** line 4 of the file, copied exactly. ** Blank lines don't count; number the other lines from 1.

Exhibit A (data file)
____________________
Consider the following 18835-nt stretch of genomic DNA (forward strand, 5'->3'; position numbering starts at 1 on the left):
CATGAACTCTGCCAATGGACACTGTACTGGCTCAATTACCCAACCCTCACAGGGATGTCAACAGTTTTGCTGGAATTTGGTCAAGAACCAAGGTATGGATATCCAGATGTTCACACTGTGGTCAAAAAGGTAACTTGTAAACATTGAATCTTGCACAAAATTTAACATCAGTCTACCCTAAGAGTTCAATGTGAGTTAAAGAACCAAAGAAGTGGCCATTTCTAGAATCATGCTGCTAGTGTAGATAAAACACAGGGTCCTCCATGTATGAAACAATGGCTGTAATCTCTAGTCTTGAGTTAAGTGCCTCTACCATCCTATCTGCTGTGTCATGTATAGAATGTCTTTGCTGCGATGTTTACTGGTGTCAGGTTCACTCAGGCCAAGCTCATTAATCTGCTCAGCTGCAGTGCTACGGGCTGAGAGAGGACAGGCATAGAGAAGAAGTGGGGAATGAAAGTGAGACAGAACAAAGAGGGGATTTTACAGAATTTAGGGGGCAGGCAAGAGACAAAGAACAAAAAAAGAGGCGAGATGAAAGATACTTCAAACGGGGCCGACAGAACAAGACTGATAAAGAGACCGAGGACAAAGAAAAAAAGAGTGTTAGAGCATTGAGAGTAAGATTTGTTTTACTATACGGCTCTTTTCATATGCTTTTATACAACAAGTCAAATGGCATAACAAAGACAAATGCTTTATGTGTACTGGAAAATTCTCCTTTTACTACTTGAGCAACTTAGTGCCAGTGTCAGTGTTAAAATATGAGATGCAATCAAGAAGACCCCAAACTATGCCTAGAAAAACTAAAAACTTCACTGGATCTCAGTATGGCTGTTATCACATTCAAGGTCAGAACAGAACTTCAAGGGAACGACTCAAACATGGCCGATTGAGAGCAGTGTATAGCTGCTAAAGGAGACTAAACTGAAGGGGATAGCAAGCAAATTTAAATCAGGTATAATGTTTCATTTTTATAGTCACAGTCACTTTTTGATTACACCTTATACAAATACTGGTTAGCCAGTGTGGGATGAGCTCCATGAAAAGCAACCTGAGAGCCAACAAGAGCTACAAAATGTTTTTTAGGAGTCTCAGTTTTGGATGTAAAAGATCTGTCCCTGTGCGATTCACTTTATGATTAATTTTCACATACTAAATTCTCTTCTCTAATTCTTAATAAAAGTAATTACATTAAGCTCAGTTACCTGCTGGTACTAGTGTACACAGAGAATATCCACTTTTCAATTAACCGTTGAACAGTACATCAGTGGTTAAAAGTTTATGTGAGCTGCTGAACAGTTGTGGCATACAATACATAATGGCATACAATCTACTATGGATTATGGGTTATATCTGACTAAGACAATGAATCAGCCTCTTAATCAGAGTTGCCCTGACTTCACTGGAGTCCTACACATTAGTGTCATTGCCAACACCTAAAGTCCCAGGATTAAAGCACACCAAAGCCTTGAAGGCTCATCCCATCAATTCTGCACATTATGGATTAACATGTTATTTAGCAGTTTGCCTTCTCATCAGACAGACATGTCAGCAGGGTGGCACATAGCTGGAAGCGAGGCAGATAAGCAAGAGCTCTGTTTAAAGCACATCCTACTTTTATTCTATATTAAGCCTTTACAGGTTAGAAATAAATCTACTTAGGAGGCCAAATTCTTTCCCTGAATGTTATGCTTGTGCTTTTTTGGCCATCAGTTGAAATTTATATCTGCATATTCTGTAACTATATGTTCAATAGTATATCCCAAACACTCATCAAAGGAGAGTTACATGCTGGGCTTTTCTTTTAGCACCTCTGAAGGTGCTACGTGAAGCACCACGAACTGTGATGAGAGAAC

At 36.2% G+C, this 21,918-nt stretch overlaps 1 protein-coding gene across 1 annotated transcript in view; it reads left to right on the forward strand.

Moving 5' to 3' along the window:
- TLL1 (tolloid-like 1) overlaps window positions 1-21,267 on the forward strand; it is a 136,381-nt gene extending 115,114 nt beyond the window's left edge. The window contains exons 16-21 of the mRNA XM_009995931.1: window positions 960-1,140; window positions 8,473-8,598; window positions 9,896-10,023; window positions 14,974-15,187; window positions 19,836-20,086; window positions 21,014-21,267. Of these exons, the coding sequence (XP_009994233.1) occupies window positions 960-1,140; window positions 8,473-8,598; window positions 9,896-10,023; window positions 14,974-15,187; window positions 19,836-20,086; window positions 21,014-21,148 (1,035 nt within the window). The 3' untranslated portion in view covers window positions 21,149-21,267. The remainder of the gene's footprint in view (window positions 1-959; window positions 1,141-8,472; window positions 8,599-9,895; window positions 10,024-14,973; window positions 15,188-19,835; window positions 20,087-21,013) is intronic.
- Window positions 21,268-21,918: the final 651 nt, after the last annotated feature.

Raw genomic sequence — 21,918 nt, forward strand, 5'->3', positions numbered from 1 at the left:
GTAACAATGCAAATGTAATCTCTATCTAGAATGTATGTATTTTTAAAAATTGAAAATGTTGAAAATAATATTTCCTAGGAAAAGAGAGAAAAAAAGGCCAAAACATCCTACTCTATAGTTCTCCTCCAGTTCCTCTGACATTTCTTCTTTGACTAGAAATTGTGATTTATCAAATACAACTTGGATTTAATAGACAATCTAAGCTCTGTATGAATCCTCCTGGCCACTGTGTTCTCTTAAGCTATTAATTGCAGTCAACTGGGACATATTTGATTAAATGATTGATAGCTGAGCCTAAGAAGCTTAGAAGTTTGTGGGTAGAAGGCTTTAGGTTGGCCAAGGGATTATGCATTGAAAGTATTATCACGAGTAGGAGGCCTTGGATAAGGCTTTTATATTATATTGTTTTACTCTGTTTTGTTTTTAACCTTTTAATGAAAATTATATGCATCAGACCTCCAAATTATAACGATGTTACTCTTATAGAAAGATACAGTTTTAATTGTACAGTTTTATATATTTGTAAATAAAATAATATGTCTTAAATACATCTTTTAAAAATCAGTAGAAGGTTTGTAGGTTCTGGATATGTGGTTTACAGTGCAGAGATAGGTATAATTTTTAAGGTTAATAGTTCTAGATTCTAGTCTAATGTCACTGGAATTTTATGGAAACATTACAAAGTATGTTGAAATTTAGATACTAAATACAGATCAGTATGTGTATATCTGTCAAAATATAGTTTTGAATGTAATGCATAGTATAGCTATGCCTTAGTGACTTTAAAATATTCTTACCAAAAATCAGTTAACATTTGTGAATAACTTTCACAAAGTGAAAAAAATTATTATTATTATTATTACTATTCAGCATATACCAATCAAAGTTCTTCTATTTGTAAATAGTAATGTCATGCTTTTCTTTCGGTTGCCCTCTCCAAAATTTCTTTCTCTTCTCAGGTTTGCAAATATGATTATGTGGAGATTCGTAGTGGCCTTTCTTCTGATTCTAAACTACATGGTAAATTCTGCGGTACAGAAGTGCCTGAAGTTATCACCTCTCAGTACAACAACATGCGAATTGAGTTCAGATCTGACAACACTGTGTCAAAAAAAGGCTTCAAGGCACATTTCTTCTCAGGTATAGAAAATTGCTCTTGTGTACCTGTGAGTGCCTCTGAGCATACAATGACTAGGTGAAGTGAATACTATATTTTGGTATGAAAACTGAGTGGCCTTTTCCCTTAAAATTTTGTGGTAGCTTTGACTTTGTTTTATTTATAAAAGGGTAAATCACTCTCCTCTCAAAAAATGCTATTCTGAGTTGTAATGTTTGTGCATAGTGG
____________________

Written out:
Moving 5' to 3' along the window: